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Preserving the Power of Antibiotics for the Future

Infectious Diseases Experts Support "Get Smart About Antibiotics Week," Nov. 15-21

Nov. 19, 2010 - Arlington, Va. - With antibiotic-resistant infections on the rise, it's more important than ever to preserve the lifesaving power of antibiotics. That's why infectious disease experts are helping educate consumers, health care providers, and policymakers this week about when antibiotics can help, how misuse can hurt, and the great need for new antibiotics to protect patients.

"Antibiotic resistance is one of the greatest threats to public health in the world," said James Hughes, MD, FIDSA, president of the Infectious Diseases Society of America (IDSA). "Increasing resistance hampers the effectiveness of the antibiotics we have, and there are not enough new antibiotics in the development pipeline to ensure we will have the most important tools we need to fight serious and life-threatening bacterial infections. We are already seeing infections resistant to nearly every drug in our arsenal. The recent identification of multiply-resistant NDM-1 strains in several countries is another reminder of the global nature of this threat."

IDSA is supporting "Get Smart About Antibiotics Week," Nov. 15-21, organized by the Centers for Disease Control and Prevention (CDC), to raise awareness about reducing inappropriate antibiotic use, which can help limit the spread of antibiotic resistance, and to underscore the need to address antibiotic resistance in a comprehensive way before it's too late.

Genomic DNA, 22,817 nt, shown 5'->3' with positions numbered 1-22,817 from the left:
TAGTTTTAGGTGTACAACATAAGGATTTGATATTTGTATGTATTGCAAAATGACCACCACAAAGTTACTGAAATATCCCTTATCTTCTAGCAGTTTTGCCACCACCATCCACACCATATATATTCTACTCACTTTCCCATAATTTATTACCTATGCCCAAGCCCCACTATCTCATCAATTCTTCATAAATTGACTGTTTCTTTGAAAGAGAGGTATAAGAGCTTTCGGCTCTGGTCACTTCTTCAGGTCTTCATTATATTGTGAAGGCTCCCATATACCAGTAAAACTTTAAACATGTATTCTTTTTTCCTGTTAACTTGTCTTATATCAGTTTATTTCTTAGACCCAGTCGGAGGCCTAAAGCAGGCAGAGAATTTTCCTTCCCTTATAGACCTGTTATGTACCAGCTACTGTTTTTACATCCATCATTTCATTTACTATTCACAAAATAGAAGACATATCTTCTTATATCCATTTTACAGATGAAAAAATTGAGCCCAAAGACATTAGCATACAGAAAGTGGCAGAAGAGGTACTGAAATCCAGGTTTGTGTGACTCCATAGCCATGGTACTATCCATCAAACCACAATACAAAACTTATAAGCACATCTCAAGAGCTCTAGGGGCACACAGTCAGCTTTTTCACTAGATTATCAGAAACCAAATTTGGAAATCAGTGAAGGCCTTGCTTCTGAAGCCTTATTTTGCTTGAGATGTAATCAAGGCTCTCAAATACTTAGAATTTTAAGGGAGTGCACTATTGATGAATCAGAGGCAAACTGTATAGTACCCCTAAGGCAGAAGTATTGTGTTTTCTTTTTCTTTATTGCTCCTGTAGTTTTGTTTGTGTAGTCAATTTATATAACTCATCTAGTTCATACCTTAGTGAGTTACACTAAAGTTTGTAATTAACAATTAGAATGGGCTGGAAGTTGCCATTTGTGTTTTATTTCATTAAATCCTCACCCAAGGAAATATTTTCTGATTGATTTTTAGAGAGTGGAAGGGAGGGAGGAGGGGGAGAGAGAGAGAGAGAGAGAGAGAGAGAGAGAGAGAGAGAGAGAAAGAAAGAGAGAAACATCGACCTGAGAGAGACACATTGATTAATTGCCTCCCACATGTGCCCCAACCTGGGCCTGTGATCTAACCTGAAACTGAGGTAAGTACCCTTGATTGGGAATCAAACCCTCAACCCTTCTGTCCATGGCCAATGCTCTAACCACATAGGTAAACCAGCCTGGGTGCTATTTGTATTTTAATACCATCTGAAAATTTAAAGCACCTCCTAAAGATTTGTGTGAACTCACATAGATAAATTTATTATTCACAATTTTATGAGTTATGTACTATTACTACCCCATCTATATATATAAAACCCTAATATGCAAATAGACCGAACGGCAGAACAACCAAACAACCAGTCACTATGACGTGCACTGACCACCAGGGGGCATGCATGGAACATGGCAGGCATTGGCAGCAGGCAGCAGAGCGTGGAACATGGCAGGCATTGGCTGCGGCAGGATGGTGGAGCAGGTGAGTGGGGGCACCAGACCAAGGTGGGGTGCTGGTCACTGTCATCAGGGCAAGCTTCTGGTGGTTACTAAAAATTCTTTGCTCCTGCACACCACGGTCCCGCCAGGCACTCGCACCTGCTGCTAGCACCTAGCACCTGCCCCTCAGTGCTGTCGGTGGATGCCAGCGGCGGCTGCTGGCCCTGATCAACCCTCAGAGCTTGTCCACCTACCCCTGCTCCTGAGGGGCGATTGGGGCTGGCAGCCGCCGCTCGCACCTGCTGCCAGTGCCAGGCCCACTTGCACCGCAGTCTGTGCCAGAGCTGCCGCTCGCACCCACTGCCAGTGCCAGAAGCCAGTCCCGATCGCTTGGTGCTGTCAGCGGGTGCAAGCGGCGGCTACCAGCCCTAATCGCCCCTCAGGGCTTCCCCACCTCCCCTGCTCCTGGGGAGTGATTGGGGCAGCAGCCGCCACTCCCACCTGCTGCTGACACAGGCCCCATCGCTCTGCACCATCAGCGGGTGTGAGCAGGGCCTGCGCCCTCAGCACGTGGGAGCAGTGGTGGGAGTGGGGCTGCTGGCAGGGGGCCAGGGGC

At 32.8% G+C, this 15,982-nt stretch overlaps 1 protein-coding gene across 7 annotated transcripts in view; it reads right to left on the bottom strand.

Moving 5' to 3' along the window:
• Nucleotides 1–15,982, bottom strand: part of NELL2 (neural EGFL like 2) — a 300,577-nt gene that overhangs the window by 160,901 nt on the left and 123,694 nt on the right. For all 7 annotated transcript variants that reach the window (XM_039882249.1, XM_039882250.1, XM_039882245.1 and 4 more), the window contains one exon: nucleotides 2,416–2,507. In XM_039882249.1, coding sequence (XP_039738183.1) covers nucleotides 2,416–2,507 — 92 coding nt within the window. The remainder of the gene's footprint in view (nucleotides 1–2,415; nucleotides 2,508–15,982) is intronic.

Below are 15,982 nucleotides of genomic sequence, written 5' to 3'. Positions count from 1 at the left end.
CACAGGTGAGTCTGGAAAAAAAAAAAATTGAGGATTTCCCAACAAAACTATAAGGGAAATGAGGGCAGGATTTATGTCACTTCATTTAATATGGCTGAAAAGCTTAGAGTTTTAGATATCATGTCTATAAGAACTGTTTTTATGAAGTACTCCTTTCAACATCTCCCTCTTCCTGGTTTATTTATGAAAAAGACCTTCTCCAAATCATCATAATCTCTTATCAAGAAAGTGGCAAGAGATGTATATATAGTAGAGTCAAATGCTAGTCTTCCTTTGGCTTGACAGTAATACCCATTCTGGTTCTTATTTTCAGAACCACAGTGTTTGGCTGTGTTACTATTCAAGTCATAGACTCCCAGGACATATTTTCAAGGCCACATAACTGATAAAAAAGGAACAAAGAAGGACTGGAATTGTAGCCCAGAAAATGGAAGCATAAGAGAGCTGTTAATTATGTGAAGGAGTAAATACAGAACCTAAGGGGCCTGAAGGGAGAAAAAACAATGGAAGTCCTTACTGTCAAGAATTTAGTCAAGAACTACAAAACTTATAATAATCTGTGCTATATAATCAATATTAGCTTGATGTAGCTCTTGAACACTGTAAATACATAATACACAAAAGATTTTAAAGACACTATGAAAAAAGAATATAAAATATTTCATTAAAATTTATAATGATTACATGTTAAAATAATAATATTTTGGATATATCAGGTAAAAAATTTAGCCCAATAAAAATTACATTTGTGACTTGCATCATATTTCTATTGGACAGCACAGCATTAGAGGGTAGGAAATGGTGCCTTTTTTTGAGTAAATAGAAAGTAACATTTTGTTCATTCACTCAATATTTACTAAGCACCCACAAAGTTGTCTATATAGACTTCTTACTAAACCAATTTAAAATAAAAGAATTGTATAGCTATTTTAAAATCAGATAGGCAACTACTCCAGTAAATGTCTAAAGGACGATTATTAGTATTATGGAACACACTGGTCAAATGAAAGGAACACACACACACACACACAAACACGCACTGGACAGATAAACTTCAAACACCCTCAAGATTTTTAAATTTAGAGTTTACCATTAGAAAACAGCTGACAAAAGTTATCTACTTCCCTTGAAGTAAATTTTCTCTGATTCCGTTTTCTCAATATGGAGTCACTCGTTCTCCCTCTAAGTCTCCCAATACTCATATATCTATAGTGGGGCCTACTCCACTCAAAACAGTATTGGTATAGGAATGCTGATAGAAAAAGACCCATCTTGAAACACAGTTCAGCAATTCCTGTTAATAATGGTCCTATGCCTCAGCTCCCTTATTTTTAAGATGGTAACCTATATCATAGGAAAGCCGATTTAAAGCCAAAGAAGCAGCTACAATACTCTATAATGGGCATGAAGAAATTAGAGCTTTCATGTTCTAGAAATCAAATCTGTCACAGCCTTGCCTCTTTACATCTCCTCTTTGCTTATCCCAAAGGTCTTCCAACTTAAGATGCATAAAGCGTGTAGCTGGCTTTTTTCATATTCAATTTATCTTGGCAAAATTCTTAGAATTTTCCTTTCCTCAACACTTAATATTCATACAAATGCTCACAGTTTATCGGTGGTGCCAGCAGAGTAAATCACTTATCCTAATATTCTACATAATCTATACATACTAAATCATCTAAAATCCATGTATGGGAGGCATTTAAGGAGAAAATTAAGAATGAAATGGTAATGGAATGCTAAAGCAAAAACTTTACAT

No single strategy can solve this public health crisis. A multipronged approach is needed: emphasizing appropriate antibiotic prescribing in hospitals and doctors' offices, educating patients and health care providers on appropriate antibiotic use, stopping the non-judicious use of antibiotics in animals on the farm, using vaccines when they are available, passing appropriate legislation, and promoting the research and development of new antibiotics to fix the broken pipeline, among other strategies. In March 2010, as part of IDSA's continuing effort to address antibiotic resistance and the dwindling pipeline, the Society launched the 10 x '20 initiative, calling for a global commitment to develop 10 new antibiotics by 2020. For more information about the Society's efforts, please visit IDSA's website:

"All of us-physicians, veterinarians, public health officials, pharmacists, patients, industry leaders, government officials, and policymakers-must work together to address this problem and ensure that this precious resource is available to future generations," Dr. Hughes said. "From appropriately using the antibiotics we have today to promoting the development of new ones, we all have important parts to play in overcoming this serious public health threat."

More information about CDC's "Get Smart About Antibiotics Week" is available online: 



The Infectious Diseases Society of America (IDSA) is an organization of physicians, scientists, and other health care professionals dedicated to promoting health through excellence in infectious diseases research, education, patient care, prevention and public health. IDSA President James Hughes, MD, FIDSA, is a professor of medicine and public health at Emory University in Atlanta. He recently took office during the 48th Annual Meeting of IDSA. The Society, which has more than 9,000 members, was founded in 1963 and is based in Arlington, Va. For more information, see .



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